He says the storm surge was at least 6 feet deep on his island, 76 miles from Irma's eye. He can see now that structures survived, but the storm left a big mess at ground level.
Irma makes landfall on Marco Island
Hurricane Irma has made landfall on Marco Island, Florida, as a Category 3 hurricane.
The National Hurricane Center in Miami said Irma's powerful eye roared ashore at Marco Island just south of Naples with 115-mph (185-kph) winds, for a second U.S. landfall at 3:35 p.m. Sunday.
Category 3 storms have winds from 111 to 129 mph, but 130-mph (21-kph) wind gust was recently reported by the Marco Island Police Department.
Irma's second U.S. landfall was tied for the 21st strongest landfall in the U.S. based on central pressure. Irma's first U.S. landfall in the Florida Keys was tied for 7th.
Second tower crane collapses
Miami City Manager Daniel Alfonso says a second tower crane has collapsed into a building under construction in the city's downtown area. Alfonso told The Associated Press that the crane collapsed in a large development with multiple towers being built by Grand Paraiso.
Another crane collapsed earlier Sunday onto a high-rise building that's under construction in a bayfront area filled with hotels and high-rise condo and office buildings, near AmericanAirlines Arena. Officials said no one was injured as the result of either crane's collapse.
High winds are impeding Miami authorities' ability to reach the cranes, and authorities are urging people to avoid the areas.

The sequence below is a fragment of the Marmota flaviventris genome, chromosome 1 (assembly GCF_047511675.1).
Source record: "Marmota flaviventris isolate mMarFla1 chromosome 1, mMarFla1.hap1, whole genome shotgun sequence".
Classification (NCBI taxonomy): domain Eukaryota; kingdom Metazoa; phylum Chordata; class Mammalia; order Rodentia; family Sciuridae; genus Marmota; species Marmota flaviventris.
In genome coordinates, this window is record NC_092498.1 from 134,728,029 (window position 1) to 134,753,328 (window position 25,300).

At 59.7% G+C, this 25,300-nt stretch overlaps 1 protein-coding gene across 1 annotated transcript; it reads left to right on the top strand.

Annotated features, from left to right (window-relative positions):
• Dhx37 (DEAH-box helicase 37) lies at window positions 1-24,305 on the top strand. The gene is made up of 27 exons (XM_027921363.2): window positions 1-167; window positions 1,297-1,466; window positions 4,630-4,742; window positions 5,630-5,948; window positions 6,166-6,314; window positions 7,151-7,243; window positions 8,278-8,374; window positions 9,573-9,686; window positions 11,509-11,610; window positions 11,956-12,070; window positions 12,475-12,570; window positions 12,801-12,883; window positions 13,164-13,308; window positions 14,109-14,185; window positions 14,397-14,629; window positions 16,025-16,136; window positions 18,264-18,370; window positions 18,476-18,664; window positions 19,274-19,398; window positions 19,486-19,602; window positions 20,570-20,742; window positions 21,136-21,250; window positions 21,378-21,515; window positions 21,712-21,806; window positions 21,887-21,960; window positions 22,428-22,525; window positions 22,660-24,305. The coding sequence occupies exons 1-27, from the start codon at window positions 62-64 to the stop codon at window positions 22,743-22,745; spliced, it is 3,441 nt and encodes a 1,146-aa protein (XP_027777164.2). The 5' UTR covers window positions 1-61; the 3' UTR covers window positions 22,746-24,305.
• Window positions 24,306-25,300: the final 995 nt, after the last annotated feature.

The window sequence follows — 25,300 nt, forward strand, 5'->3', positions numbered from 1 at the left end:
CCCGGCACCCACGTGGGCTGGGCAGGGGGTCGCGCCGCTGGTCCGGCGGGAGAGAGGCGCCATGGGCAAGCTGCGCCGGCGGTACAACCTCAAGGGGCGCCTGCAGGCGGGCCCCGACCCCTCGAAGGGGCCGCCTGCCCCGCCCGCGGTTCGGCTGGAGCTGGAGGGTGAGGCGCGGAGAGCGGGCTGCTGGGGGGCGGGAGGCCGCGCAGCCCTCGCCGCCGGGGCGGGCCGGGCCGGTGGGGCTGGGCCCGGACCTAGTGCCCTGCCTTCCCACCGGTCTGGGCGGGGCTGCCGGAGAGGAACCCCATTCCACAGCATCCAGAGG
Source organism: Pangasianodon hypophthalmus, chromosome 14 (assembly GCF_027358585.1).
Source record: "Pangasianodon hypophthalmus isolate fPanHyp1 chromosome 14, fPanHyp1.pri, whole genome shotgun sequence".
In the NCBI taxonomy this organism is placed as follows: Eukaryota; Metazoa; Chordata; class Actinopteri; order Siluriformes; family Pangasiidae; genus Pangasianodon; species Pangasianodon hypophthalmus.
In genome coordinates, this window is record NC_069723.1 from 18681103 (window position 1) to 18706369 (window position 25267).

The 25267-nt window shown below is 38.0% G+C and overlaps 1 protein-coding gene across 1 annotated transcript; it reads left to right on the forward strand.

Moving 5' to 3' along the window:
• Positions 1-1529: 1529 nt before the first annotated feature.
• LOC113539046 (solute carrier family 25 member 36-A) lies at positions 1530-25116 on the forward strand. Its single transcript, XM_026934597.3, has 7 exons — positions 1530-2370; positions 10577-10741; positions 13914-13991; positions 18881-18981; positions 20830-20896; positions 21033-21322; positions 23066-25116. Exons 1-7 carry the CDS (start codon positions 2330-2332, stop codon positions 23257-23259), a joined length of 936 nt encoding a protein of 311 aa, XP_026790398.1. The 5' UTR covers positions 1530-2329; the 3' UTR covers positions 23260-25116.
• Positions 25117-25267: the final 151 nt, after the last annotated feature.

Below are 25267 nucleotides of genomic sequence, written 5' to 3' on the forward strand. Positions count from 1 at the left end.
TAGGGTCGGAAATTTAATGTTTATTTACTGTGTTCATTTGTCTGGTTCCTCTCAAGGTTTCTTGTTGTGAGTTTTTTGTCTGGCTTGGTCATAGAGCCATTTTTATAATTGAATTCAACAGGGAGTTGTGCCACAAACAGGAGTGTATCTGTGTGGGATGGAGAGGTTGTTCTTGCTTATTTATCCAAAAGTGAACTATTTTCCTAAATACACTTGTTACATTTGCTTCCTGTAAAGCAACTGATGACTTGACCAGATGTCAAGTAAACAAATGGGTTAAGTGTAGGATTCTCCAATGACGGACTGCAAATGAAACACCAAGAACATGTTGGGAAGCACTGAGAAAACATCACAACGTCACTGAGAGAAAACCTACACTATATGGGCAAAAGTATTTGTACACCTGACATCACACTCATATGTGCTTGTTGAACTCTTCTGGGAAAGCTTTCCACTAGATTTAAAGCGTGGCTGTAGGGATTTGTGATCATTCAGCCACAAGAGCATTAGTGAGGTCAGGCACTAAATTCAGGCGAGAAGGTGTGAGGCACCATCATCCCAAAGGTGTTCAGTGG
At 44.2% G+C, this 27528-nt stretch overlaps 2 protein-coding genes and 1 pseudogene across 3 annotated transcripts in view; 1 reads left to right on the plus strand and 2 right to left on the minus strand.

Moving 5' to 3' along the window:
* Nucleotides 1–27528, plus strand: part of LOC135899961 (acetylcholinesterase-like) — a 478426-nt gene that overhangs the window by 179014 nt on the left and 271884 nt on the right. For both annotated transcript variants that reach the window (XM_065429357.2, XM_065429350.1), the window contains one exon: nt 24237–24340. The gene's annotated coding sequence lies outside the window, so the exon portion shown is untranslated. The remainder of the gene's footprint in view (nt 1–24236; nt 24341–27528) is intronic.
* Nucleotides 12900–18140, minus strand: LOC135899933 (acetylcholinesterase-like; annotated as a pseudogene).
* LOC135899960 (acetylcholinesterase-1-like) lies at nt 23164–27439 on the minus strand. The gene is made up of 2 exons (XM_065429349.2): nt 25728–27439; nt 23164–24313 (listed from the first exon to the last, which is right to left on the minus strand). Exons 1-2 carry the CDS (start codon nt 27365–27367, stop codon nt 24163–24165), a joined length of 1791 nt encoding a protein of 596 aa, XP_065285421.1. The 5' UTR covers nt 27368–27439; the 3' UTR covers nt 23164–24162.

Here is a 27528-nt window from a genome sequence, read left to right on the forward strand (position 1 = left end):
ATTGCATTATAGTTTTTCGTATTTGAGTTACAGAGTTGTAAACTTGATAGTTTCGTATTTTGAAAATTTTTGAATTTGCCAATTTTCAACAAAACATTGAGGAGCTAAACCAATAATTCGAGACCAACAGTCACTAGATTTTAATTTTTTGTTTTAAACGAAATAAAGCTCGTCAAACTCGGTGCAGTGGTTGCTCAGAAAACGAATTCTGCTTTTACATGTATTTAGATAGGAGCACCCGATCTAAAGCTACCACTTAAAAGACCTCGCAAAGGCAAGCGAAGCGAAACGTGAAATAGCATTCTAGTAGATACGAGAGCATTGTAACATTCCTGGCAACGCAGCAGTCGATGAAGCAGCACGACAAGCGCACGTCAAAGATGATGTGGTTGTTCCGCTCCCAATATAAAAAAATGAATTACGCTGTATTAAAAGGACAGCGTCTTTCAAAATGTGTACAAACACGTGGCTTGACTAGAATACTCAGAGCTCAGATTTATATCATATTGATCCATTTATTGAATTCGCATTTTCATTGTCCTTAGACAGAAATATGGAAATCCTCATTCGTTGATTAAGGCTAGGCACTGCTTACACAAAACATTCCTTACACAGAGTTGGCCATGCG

Alfonso says the approximately two-dozen other cranes in the city are still upright and built to withstand significant wind gusts.
The tower cranes working on construction sites throughout the city were a concern ahead of Irma. Moving the massive equipment, weighing up to 30,000 pounds (13,600 kilograms), is a slow process that would have taken about two weeks, according to city officials.
Georgia declares state of emergency
Georgia's governor has declared an emergency for the entire state as Hurricane Irma's approach triggers widespread severe-weather threats, including the first-ever tropical storm warning for Atlanta.
Gov. Nathan Deal's new emergency declaration came Sunday as Irma churned near Florida. The National Hurricane Center predicted the storm's center to cross Monday into southwest Georgia, where a hurricane warning was issued for communities including Albany and Valdosta.